Buddhist Monasteries of Solukhumbu

Buddhist Monasteries of Solukhumbu

Buddhist Monasteries of Solukhumbu are some of the renowned Monasteries of Nepal. In Solukhumbu district northeast from Kathmandu, there are altogether 11 Gumbas and monasteries and is famous for its Buddhist Gumbas and its famous for Buddhist Monasteries and Gumbas. All these monasteries lie in Sagarmatha National Park which lies in the Khumbu region of Nepal and also it is listed in the UNESCO world heritage site.

  1. Thyangboche Monastery
  2. Chiyong Monastery
  3. Pangboche Monastery
  4. Junibesi Monastery
  5. Gumela Monastery
  6. Kyorab Monastery
  7. Thame Monastery
  8. Singefu Monastery
  9. Thaksindu Monastery
  10. Thaktoo Monastery
  11. Goli Monastery

Among them,  Thyangboche Monastery is a renowned Buddhist Monastery of Nepal. From here one can see Mount Everest and Ama Dablam, Mt. Lhotse and Mt. Nuptse. The pagoda-style monastery is located at an altitude of 3,900 meters above sea level and during “Mani Rimdu” fair which is visited by many pilgrims around the world.

Mani Rimdu is the most vital festival of the Sherpa people who lived around the Khumbu Valley. It falls in October – November where thousands of people from the valley come to play and watch the festival. Special sand brought from the Himalayas are used to create a mandala in the monastery. The program includes 16 dance numbers with interludes for comical effect during the festival.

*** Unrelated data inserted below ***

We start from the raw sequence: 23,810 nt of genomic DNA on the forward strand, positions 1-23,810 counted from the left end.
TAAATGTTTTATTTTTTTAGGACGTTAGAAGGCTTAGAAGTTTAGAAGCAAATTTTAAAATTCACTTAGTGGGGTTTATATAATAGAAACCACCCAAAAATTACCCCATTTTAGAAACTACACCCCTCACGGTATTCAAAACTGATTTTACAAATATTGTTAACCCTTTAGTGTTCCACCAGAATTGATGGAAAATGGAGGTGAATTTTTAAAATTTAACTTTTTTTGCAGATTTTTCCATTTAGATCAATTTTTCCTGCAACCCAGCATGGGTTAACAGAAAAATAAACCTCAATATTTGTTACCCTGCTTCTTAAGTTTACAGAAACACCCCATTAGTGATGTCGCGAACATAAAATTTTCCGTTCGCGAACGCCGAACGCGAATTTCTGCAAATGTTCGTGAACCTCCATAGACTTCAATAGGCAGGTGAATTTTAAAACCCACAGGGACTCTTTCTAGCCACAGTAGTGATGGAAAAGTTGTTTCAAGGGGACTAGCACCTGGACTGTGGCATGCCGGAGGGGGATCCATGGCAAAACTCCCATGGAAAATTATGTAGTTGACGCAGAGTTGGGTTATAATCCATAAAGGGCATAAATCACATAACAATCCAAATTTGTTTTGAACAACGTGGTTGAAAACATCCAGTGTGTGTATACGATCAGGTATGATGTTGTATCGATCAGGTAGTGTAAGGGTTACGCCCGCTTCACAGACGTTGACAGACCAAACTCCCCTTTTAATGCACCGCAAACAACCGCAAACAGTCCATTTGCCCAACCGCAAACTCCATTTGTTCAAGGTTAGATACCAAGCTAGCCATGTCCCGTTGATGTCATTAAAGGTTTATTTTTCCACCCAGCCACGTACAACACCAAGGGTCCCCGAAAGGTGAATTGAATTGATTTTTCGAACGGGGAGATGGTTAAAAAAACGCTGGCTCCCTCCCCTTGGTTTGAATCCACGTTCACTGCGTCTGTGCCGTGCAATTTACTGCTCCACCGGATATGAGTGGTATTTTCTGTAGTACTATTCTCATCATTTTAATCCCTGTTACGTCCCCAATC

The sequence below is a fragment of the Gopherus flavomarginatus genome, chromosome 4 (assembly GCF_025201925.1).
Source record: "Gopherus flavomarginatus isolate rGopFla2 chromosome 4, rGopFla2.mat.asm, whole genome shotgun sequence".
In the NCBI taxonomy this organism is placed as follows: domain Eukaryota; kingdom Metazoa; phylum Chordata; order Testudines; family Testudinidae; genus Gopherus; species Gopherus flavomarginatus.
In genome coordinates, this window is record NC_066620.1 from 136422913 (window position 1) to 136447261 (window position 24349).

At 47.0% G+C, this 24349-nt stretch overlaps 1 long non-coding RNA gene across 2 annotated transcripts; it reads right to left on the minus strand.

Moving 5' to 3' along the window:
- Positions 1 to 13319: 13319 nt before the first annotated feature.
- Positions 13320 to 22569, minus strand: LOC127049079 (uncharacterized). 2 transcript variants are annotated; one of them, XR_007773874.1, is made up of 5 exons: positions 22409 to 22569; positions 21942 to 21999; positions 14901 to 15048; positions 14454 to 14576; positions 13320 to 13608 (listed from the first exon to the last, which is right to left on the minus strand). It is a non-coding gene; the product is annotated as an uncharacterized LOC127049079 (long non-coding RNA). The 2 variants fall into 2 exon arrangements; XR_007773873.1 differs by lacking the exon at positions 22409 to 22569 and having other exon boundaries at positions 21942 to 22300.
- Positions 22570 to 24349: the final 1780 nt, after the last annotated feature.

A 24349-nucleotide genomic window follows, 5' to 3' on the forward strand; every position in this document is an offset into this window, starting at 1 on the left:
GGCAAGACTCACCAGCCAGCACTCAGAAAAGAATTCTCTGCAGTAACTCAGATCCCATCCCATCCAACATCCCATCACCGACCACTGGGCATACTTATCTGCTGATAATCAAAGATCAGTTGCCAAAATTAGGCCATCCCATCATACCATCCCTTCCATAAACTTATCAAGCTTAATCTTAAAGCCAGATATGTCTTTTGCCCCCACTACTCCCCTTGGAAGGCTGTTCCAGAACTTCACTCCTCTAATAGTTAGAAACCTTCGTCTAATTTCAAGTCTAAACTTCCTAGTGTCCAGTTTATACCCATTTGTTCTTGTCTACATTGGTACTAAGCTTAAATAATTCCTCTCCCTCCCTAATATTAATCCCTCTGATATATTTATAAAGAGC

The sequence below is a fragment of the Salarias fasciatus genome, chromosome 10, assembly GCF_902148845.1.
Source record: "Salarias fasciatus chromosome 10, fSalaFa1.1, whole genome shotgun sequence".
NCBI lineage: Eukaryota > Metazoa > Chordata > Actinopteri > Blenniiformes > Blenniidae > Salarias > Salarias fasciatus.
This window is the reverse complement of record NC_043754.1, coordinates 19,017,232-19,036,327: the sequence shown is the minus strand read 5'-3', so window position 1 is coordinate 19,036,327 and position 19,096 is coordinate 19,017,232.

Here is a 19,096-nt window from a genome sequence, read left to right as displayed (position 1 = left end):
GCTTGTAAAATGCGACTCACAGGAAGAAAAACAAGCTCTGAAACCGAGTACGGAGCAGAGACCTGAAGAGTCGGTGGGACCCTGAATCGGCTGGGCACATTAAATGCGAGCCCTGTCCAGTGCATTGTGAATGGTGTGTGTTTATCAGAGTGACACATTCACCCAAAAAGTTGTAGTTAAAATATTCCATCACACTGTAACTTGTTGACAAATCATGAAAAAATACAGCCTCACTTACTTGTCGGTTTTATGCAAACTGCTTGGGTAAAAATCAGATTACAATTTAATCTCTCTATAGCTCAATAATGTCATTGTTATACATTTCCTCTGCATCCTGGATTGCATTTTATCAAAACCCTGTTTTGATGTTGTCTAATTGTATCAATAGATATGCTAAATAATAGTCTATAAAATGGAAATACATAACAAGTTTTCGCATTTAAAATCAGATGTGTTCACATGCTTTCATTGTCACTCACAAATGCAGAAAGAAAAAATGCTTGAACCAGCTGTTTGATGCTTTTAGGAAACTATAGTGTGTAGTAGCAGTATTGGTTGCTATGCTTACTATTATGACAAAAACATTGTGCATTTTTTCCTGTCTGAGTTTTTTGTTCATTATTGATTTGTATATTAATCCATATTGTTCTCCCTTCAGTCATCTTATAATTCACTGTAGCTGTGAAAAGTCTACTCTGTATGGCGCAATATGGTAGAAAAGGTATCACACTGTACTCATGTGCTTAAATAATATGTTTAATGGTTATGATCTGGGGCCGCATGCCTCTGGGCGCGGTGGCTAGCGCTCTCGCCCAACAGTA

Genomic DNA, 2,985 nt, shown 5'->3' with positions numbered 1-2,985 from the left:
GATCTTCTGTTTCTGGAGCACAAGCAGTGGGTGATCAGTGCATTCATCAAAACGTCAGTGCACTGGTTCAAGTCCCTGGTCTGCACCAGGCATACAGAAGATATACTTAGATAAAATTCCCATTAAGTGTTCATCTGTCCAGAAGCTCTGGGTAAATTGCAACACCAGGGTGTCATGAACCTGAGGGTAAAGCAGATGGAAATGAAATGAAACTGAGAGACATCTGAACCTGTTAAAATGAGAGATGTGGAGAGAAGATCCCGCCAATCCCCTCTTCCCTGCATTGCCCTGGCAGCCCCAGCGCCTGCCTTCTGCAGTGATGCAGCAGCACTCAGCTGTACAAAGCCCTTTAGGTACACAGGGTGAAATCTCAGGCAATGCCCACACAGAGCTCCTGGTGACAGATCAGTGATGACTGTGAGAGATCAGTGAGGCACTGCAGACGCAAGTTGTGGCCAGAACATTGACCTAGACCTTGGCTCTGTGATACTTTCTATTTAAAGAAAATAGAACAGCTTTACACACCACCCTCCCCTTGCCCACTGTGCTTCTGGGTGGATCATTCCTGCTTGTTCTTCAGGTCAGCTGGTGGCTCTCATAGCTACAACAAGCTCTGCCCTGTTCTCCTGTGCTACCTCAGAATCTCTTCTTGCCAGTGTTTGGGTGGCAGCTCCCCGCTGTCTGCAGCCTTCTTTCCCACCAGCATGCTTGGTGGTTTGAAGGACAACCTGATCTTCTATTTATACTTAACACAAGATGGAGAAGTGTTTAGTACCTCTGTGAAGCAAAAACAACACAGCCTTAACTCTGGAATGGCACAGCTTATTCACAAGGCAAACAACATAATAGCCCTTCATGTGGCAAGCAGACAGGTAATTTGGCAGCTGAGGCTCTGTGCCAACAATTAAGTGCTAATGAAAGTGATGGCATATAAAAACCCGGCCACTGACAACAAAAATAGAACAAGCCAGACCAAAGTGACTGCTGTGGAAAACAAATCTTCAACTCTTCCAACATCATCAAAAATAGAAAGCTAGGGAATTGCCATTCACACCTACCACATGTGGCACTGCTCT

In Junibesi Gumba there is a huge bronze image of Lord Buddha. Fairs named Duge Dumji” and “Niyume” are observed and thousands of Buddhists take part in this festival from a different part of the globe. Besides these Chaityas, Monasteries, and Gumbas there are many small Chaityas in Nepal.

Thyangboche is the stopover place for tourist who visits Everest Base Camp Trek so almost every tourist visits Thyangboche Monastery and watch the special ritual done every day in the Monastery. The current structure is stone masonry which was destroyed by the 1934 earthquake and built later. And again, it was destroyed by fire in 1989 and built with the help of volunteers.

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